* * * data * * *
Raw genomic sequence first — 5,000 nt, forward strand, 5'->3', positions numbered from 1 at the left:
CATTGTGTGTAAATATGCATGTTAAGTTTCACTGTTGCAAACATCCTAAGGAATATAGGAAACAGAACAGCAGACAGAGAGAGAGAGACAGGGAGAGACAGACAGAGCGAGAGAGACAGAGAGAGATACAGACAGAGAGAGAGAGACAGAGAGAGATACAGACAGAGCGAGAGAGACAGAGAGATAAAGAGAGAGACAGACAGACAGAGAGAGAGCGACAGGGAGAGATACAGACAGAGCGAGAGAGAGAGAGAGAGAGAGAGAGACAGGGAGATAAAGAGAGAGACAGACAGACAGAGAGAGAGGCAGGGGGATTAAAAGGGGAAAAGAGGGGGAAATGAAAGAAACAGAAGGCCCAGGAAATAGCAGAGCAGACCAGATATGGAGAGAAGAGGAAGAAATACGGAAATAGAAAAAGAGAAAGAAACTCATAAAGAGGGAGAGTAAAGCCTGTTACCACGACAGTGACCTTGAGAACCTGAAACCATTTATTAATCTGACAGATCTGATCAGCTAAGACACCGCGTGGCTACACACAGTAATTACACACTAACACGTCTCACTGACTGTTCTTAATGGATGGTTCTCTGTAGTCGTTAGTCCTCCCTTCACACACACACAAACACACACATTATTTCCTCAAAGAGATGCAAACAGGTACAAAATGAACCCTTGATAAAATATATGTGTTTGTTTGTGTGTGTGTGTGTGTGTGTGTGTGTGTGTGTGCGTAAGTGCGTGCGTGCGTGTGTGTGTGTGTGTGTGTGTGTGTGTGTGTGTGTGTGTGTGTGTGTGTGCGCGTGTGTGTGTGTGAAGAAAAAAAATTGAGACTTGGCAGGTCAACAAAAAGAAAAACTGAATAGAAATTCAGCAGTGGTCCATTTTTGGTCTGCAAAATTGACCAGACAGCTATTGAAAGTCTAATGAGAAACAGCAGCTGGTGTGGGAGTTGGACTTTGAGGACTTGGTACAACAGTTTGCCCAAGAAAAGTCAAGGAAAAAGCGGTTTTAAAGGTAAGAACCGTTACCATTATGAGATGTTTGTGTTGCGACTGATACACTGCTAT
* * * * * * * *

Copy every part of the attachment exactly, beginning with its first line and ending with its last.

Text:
Raw genomic sequence first — 5,000 nt, forward strand, 5'->3', positions numbered from 1 at the left:
CATTGTGTGTAAATATGCATGTTAAGTTTCACTGTTGCAAACATCCTAAGGAATATAGGAAACAGAACAGCAGACAGAGAGAGAGAGACAGGGAGAGACAGACAGAGCGAGAGAGACAGAGAGAGATACAGACAGAGAGAGAGAGACAGAGAGAGATACAGACAGAGCGAGAGAGACAGAGAGATAAAGAGAGAGACAGACAGACAGAGAGAGAGCGACAGGGAGAGATACAGACAGAGCGAGAGAGAGAGAGAGAGAGAGAGAGACAGGGAGATAAAGAGAGAGACAGACAGACAGAGAGAGAGGCAGGGGGATTAAAAGGGGAAAAGAGGGGGAAATGAAAGAAACAGAAGGCCCAGGAAATAGCAGAGCAGACCAGATATGGAGAGAAGAGGAAGAAATACGGAAATAGAAAAAGAGAAAGAAACTCATAAAGAGGGAGAGTAAAGCCTGTTACCACGACAGTGACCTTGAGAACCTGAAACCATTTATTAATCTGACAGATCTGATCAGCTAAGACACCGCGTGGCTACACACAGTAATTACACACTAACACGTCTCACTGACTGTTCTTAATGGATGGTTCTCTGTAGTCGTTAGTCCTCCCTTCACACACACACAAACACACACATTATTTCCTCAAAGAGATGCAAACAGGTACAAAATGAACCCTTGATAAAATATATGTGTTTGTTTGTGTGTGTGTGTGTGTGTGTGTGTGTGTGTGTGCGTAAGTGCGTGCGTGCGTGTGTGTGTGTGTGTGTGTGTGTGTGTGTGTGTGTGTGTGTGTGTGTGTGCGCGTGTGTGTGTGTGAAGAAAAAAAATTGAGACTTGGCAGGTCAACAAAAAGAAAAACTGAATAGAAATTCAGCAGTGGTCCATTTTTGGTCTGCAAAATTGACCAGACAGCTATTGAAAGTCTAATGAGAAACAGCAGCTGGTGTGGGAGTTGGACTTTGAGGACTTGGTACAACAGTTTGCCCAAGAAAAGTCAAGGAAAAAGCGGTTTTAAAGGTAAGAACCGTTACCATTATGAGATGTTTGTGTTGCGACTGATACACTGCTAT